First, the criteria that applies to all CPS Supermarket categories.

Eligible Business Type (Supermarket)

This one is obvious. In order to be eligible for supermarket interchange rates, your business has to be, well, a supermarket. That is determined by your merchant category code (MCC) not by whether you personally call your business a supermarket. The eligible MCC is 5411 – Supermarkets.

If you run a supermarket that doesn’t receive supermarket interchange rates, you’ll need to check with your processor about your MCC or other factors.

Specific Cards

These rates only apply to basic consumer credit, debit, and prepaid Visa cards. They do not apply to rewards cards, nor to corporate, purchasing, or government cards.

Card Present

The transaction must be run through a credit card machine. That can include swiped magstripe payments, dipped chip card payments, or tapped contactless payments. Any other method of acceptance, including hand-keying card details, is not a card-present transaction.

Settlement Time

The transaction must be settled within 24 hours of the authorization. For most businesses, batching once per day makes sense. (In fact, many credit card machines and POS systems will allow you to set automatic batching.) However, if you choose to manually batch transactions for settlement, you’ll need to make sure you’re doing so at the correct intervals to ensure transactions are settled within 24 hours.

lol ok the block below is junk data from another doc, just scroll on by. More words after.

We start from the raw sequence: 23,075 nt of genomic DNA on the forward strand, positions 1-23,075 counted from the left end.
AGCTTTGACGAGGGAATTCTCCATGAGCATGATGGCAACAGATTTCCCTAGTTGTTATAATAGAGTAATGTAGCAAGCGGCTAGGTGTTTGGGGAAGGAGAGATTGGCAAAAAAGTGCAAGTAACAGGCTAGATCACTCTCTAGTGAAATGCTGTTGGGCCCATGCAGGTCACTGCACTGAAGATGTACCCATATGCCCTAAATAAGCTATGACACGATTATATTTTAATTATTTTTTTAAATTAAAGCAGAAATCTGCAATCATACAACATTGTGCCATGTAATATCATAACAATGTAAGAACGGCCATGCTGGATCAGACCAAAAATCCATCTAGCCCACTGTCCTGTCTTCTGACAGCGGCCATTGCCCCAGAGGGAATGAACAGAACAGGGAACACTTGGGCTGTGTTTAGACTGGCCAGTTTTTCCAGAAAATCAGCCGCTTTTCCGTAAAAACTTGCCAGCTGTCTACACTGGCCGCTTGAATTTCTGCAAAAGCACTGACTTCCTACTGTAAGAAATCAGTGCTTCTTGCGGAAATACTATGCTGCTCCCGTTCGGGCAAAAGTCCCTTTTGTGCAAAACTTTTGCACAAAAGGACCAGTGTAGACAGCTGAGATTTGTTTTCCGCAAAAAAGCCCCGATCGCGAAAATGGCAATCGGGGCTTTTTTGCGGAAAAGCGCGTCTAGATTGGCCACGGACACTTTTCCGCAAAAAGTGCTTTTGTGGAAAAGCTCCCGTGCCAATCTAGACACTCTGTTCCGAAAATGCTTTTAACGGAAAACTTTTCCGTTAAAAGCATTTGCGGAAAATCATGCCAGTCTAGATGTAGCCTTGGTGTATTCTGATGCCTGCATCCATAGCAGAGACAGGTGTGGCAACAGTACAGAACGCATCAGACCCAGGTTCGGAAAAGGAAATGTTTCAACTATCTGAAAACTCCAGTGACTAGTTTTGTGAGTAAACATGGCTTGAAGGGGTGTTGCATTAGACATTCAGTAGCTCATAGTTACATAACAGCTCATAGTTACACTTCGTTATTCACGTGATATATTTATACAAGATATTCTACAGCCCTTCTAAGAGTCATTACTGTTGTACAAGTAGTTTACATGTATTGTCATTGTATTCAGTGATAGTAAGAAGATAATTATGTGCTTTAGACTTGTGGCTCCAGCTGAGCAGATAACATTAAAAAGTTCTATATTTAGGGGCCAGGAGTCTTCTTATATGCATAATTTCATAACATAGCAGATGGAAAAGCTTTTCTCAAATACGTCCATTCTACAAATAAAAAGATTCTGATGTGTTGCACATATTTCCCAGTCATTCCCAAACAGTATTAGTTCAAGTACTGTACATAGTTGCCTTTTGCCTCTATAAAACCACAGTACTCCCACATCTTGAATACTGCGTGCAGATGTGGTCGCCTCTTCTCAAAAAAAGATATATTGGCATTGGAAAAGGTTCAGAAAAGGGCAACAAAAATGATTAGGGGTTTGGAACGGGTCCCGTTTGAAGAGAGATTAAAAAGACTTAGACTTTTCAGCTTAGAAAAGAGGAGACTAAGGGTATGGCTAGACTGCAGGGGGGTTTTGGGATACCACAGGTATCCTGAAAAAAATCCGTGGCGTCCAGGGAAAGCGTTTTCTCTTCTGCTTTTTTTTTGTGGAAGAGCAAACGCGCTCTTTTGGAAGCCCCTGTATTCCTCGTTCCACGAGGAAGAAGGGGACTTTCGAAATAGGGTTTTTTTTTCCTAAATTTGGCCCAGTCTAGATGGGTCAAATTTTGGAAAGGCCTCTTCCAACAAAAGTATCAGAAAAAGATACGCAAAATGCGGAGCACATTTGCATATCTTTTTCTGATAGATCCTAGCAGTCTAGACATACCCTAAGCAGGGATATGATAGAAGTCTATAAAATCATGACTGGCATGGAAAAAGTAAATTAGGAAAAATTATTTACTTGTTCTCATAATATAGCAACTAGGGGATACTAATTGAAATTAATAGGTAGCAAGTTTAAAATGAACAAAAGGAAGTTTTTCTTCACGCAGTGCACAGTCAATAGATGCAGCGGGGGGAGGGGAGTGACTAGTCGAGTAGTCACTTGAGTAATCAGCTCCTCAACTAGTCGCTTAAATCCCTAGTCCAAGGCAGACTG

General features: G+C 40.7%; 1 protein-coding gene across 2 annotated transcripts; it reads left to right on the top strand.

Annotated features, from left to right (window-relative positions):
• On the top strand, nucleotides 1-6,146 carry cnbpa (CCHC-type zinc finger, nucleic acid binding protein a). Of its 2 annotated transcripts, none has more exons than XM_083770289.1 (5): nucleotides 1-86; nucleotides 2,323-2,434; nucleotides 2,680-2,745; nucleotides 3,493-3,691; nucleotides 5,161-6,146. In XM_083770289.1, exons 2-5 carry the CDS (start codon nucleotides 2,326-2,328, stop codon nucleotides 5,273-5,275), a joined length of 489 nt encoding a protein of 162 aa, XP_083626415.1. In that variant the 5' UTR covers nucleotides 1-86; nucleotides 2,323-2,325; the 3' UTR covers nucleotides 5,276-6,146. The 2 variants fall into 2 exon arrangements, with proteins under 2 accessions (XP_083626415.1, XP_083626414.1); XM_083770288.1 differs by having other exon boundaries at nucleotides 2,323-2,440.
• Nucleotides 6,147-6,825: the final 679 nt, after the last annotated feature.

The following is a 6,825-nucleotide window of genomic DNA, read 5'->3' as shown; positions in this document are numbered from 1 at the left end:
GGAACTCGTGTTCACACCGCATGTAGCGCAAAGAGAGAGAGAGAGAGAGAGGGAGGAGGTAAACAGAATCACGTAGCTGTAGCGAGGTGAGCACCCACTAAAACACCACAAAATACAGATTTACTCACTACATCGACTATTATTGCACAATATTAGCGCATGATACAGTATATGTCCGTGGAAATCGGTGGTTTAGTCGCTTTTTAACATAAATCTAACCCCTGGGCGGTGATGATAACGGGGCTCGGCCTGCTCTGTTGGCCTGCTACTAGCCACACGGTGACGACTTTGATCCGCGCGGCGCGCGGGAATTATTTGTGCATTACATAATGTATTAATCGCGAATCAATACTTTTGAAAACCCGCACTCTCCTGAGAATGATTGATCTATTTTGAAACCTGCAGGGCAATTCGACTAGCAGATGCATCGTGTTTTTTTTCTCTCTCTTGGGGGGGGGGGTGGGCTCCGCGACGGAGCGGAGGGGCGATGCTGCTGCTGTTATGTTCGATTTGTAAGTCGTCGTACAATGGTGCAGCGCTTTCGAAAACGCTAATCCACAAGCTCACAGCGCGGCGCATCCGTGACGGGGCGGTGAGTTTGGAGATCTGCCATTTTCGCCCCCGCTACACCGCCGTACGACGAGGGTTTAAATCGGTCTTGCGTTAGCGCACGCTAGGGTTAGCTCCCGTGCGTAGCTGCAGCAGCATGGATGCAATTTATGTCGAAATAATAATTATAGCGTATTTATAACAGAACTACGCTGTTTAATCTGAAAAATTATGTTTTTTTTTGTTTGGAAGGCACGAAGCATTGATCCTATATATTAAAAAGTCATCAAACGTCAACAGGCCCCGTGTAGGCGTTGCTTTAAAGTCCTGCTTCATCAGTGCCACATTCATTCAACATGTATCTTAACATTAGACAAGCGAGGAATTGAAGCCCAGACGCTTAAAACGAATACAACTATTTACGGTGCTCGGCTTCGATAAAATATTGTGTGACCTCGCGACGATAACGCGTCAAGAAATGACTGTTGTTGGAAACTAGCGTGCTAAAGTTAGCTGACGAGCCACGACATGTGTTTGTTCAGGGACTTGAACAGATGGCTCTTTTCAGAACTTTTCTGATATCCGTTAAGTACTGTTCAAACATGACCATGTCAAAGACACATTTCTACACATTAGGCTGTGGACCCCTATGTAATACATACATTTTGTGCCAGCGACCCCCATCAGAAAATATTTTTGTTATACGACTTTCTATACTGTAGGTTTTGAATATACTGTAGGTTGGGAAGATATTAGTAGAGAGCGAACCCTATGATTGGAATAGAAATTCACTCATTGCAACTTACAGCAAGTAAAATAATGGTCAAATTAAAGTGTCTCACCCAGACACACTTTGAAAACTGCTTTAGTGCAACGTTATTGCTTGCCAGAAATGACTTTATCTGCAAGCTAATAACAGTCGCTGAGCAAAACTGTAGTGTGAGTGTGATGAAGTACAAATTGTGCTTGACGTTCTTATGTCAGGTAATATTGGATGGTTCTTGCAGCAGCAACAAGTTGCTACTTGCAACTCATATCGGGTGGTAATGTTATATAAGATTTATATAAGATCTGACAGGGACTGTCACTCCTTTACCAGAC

Otherwise the transaction will “downgrade” to a more expensive interchange category.

CPS Supermarket Threshold 1, 2, 3

Large supermarkets receive CPS Supermarket Threshold 1, 2, or 3 interchange rates, depending on their transaction totals and volume. The minimum amount of transactions is 15.2 million Visa transactions per year to qualify for threshold 3 (the lowest threshold) and it goes up from there. You’ll also need a minimum Visa purchase volume of $840 million to qualify for threshold 3.

Transaction Totals Volume
Threshold 1 95.5 million $5.82 billion
Threshold 2 58.2 million $3.31 billion
Threshold 3 15.2 million $840 million


In addition to the transaction and volume criteria, the supermarket will need to have fewer than 0.20% disputes and be PCI compliant.